Track two talks with Pakistan is fast becoming a profitable cottage industry in this country. This peace talks lobby felt that our surgical strike and fire assaults that had chastised Pakistan last year was just a brave flash in the pan and we could now return to the track two dialogue in a business-as-usual mould. It mattered little to them that Pakistan’s ISI had simply switched tactics and was now using Islamic State fronts, and local Maoists and criminals to sabotage our 1,20,000-km rail network.
In November last year, 150 Indians were killed and 200 wounded in a serious act of rail sabotage in Kanpur. This was virtually equivalent of another Mumbai 26/11. It was sought to be buried under the carpet. Three MPs recently reached Islamabad to signal all was well once more. Possibly Uncle Sam had given the nudge and nod, and the doves were straining to fly to Islamabad in droves. Setting the stage were activists such as Gurmehar Kaur who informed us with a flourish of cards that not Pakistan but war had killed her father. It was time to make peace and the only way to establish it was to gift the Valley to Pakistan on a platter! The Ramjas College fracas now makes much more sense in hindsight.
In 1998, Prime Minister Vajpayee and members of his Cabinet had ridden the peace bus to Lahore. It was a grand gesture like Neville Chamberlain’s (the British PM who had returned to England from Berlin crowing “Peace in our times”. A year later the Second World War had started). In our case, the Kargil War started just six months later in May 1999. Pakistanis have developed back-stabbing into a fine art. The Americans push us into peace talks and the Pakistanis enjoy humiliating us. Even as our Parliamentarians were popping the champagne in Islamabad, the Pakistani Minister for Inter-Provincial Coordination grandly announced to Geo TV that a committee headed by Foreign Affairs Advisor Sartaj Ajiz had recommended that Gilgit-Baltistan be incorporated as the fifth State of Pakistan (in addition to Punjab, Pashtunkhwa, Sindh and POK).
The Pak Constitution, he said, would be duly amended soon. It was a highly premeditated and outrageous provocation—a virtual slap in the face and a brazen attempt to turn de-facto occupation of Indian territory into de-jure ownership. Our Parliamentarians should have flown back the very next day to register our protest. All that we got were rather feeble and anaemic statements from our foreign ministry. It had the air of déjà vu. In the 1950s, China had simply gone ahead and built the Aksai-Chin highway through Indian territory. It took us nearly three years to even find out that such a road had been built in our area. In 2016, China announced the China-Pakistan Economic Corridor with great fanfare and has built the road alignments through Indian territory. Both China and Pakistan held Indian sovereignty over J&K in utter contempt. All we can manage in return is anaemic whimpers of futile protest.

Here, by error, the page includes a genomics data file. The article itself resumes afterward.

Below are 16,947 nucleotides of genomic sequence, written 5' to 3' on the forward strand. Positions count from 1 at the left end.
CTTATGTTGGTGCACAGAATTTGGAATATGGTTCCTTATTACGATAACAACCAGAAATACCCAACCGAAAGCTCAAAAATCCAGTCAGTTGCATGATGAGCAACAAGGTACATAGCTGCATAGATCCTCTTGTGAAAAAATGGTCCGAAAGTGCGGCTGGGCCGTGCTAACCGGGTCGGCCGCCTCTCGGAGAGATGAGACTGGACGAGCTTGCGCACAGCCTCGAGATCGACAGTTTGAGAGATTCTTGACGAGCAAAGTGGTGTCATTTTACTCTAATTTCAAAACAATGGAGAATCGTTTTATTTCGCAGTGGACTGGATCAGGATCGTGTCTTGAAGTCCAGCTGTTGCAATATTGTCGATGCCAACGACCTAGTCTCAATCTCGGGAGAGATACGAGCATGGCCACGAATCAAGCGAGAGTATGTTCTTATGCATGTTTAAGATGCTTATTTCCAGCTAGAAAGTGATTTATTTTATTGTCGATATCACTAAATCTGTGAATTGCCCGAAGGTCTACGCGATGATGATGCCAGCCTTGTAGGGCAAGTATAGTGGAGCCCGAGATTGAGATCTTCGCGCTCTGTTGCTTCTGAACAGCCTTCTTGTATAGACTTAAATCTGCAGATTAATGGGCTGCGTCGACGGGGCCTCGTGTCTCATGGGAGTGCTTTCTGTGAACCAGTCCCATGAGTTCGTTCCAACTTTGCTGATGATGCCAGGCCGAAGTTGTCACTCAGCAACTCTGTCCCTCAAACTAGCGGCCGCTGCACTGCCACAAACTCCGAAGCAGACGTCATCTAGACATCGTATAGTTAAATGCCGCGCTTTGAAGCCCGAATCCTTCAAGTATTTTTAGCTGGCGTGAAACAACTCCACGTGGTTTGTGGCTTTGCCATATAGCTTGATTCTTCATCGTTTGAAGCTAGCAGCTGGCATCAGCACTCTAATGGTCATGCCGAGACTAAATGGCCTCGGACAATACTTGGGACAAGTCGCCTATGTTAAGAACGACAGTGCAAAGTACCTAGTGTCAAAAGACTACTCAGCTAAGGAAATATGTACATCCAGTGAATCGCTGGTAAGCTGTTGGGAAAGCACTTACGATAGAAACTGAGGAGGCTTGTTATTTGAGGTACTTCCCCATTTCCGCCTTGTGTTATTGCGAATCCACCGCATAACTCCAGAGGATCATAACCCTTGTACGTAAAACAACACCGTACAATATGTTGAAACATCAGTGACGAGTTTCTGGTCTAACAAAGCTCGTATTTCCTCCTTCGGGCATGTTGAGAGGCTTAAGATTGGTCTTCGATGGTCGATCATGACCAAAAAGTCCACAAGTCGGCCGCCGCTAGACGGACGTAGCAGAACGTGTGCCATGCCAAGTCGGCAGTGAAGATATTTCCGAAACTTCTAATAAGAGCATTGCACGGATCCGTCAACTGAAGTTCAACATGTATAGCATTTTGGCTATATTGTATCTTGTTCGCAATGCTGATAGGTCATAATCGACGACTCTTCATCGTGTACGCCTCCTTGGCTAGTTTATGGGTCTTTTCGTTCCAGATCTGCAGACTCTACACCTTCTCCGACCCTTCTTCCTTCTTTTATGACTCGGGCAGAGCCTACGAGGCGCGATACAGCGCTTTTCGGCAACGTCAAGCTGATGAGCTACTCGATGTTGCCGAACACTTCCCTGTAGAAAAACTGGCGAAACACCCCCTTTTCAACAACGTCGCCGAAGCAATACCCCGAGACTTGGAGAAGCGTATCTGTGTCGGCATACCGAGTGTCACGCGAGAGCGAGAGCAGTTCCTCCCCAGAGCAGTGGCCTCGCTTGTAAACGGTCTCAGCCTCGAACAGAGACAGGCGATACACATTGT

Pakistan claims J&K is a disputed territory. Gilgit- Baltistan is part of J&K and Pakistan never tires of saying the case of J&K is before the UN Security Council. Yet it can unilaterally alter the status of Gilgit- Baltistan. Does it consider India such a weak and pusillanimous state? The onus of asserting and restoring our sovereignty over POK and Gilgit-Baltistan is squarely on India. China is using Pakistan to keep India bullied, cowed down and wholly preoccupied in South Asia. If things go on in this fashion, India will be left with little option but to deal militarily with a Pakistan, whose asymmetric adventurism and provocations scale new heights each passing month.
Meanwhile, defence and modernisation of the armed forces seem to be slipping dangerously in our list of priorities. State politics of Goa take precedence over national security and a sensitive portfolio like defence is left to be tenemented by a part-time defence minister who is burdened with a crucial portfolio like Finance. The unfortunate impression given out is that national defence is among our lowest priority. As a percentile of the GDP, our defence budget has fallen to 1.6 per cent. This drift in defence could have serious long-term consequences. In 1962, our political elite had reached the firm conclusion that wars could just not happen anymore. After the disaster of 1962, we have had to fight three major conventional wars in 1965, 1971 and 1999. If despite this, we refuse to learn lessons and prepare ourselves for the possibilities of conflict, we will have no one to blame but ourselves.
Should Pakistan declare Gilgit- Baltistan its fifth state, India must abrogate Article 370 of the Constitution to begin with. The problem in J&K is primarily rabidly communal. It has been an extended communal riot with terrorist violence, ethnic cleansing and arson of secular schools. We have allowed it to go on under the rubric of a ‘freedom struggle’ and now ‘free speech’ for seven decades. It was a tragic mistake to thin out troops from South Kashmir and move them to the borders under the pressure of human rights enthusiasts and votaries of a ‘political solution’. We must check this dangerous drift in matters of national security.
Maj. Gen. (Retd) G D Bakshi
War veteran and strategic analyst